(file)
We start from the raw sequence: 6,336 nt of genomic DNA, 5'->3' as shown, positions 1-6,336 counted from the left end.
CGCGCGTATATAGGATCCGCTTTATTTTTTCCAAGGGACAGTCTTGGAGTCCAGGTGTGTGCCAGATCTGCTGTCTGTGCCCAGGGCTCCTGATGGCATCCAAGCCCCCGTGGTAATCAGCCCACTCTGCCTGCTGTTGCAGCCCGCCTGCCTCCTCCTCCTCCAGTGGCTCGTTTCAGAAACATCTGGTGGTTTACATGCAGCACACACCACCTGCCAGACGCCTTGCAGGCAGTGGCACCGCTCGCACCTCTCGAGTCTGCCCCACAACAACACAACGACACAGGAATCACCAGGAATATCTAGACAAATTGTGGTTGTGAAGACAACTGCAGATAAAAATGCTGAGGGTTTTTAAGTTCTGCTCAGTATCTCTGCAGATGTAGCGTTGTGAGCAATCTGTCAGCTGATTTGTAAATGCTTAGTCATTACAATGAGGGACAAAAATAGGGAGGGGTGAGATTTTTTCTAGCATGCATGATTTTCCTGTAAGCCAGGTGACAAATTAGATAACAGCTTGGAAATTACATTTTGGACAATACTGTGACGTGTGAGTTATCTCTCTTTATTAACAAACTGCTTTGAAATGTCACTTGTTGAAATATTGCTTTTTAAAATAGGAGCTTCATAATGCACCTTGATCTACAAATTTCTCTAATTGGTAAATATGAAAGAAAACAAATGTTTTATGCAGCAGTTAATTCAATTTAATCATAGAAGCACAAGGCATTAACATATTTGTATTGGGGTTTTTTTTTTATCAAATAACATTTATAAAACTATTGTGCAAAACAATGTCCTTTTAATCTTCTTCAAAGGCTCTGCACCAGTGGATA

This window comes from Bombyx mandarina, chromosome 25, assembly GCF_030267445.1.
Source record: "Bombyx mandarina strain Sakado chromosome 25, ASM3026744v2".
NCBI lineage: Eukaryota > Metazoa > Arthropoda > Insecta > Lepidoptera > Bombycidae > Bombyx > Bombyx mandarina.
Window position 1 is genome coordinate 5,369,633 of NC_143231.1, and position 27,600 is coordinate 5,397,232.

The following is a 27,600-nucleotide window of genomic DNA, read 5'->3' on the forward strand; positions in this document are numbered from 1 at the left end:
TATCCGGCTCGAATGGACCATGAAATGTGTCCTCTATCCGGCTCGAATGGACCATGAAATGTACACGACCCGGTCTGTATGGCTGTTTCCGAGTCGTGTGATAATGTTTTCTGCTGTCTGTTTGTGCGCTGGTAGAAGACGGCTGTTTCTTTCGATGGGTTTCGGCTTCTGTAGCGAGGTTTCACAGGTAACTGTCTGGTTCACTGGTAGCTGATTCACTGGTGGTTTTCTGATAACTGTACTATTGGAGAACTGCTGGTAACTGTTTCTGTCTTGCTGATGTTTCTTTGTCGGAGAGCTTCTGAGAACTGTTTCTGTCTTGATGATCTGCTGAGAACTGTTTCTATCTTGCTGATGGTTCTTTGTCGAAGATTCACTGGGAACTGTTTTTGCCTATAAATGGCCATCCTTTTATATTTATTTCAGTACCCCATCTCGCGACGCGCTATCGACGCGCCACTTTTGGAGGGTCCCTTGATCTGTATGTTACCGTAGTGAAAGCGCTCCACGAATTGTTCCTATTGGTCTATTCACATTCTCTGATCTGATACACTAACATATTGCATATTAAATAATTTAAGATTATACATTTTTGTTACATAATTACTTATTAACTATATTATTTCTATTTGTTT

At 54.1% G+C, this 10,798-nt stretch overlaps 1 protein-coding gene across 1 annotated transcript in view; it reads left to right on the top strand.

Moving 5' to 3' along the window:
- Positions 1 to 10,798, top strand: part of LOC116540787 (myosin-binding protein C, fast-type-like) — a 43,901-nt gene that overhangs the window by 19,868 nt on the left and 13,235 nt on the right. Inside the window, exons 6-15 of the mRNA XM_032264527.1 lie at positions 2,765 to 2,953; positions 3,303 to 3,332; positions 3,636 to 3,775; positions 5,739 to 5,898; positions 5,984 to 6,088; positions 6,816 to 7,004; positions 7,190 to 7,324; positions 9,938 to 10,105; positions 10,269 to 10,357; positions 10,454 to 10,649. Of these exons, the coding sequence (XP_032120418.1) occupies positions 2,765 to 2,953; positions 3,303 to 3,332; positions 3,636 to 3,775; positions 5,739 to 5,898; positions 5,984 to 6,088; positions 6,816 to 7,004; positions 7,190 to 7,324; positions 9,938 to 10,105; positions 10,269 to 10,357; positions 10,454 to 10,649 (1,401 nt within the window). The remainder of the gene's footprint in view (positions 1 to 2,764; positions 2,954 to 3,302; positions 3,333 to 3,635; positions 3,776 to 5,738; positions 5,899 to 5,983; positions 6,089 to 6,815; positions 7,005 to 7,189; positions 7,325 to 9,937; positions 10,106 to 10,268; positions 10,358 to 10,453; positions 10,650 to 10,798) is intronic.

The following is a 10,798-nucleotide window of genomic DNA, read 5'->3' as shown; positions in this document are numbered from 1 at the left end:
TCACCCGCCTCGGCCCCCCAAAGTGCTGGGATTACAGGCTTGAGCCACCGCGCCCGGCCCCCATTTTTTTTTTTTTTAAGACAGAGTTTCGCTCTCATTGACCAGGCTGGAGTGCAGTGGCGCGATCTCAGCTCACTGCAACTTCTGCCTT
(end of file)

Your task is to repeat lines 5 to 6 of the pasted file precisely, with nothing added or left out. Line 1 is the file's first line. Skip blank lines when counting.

NCBI lineage: Eukaryota > Metazoa > Arthropoda > Insecta > Lepidoptera > Bombycidae > Bombyx > Bombyx mandarina.
Window position 1 is genome coordinate 5,369,633 of NC_143231.1, and position 27,600 is coordinate 5,397,232.